77Indulkana in South Australia. The myth was associated with the Seven Sisters ceremony and the celebration of a girl’s first menstruation (menarche) performed by women for a girl during her seclusion away from the main camp. She was told a version of the story around a campfire by the designated ‘boss’ of the ceremony, who was also the acknowledged ritual leader of the women. Because she was older and past menopause, this woman took the part of the man in the performance of the Seven Sisters ceremony. In the version recited and mimed by the boss, Njuru, represented by the constellation of Orion, chased the seven women, the Pleiades, who came from the north-west. Njuru chased them across the (Western Australian) countryside, through Meekatharra, Wiluna, Laverton and Kalgoorlie to Cuneelee, where they went and hid in a cave to escape from him. However, Njuru caught one of the women (who it turned out, was his classificatory father’s sister), and raped her. Because of the nature of this relationship, it was deemed an incestuous act and the woman subsequently became ill and died. The other six women continued on with Njuru in hot pursuit. When they stopped to camp at Anmanggu in the Musgrave Ranges, he stayed close by and became excited by the sight and smell of one of the women urinating. He sent his penis underground in order to rape her. Angered, the women set their dogs on to the penis. As a result, it is severed and becomes Jula, a separate entity.
This particular version of the myth extends from areas west of the Warburton Range in Western Australia, over the Rawlinson, Mann and Musgrave Ranges, reaching Glen Helen in Central Australia, in the country of the Western Aranda people.29
In myths told by men and those told by both men and women, sexual relations consist of sexual conquest and submission including rape, incest, adultery and seduction, whereas in myths told by women, sexual intercourse, though less violently represented, is met with considerable resistance and a degree of ambivalence. White interprets these differences as symbolising ‘the desires or fears of the dreamer30: the men’s dreams are represented mythologically in violent and illicit sexual encounters, whereas the women’s desires are shown as more ambivalent with sexual desire being accompanied by a fear of consequences.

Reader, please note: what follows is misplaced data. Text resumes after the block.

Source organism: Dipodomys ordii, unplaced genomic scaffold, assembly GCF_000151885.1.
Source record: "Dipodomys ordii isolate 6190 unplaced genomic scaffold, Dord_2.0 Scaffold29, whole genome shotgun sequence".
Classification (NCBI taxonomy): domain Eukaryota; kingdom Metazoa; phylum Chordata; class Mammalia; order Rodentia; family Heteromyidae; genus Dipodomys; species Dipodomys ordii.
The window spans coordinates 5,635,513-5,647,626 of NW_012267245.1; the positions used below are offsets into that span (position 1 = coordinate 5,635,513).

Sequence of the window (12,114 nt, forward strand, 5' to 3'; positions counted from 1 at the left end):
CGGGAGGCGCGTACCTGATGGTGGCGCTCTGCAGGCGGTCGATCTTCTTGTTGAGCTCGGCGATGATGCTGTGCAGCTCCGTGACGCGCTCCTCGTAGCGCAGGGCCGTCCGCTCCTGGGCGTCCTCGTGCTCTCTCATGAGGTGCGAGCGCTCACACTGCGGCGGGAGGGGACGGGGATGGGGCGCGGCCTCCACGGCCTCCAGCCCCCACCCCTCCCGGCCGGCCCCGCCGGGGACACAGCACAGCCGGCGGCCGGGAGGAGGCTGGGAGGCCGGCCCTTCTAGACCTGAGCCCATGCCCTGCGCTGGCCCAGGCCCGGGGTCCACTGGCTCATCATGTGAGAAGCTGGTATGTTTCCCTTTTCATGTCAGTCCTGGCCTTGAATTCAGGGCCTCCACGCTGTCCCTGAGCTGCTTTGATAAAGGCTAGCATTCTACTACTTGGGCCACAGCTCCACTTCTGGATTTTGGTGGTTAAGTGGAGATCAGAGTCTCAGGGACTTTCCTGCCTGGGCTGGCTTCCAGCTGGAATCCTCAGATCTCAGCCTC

White suggests that these myths, as dreams of wish-fulfilment, reflect the open as well as the covert hostility and antagonism between the sexes in a culture whose values are primarily male dominated. She suggests that the myths have the effect of rendering violent rape in the everyday lives of these people infrequent and unnecessary. Male dominance as a value is validated and reinforced by both men’s and women’s myths and rituals.
This analysis could be extended to cover many Australian groups as myths based on the Pleiades, as pursued women, form part of a much larger group of myths concerned with gender relations.
Myth as ontology views narratives in conjunction with ritual and symbols as expressing ideas about the nature of reality and in particular, the human condition.31 The views of anthropologist Kenneth Maddock (1975) about emu myths fall broadly into this perspective.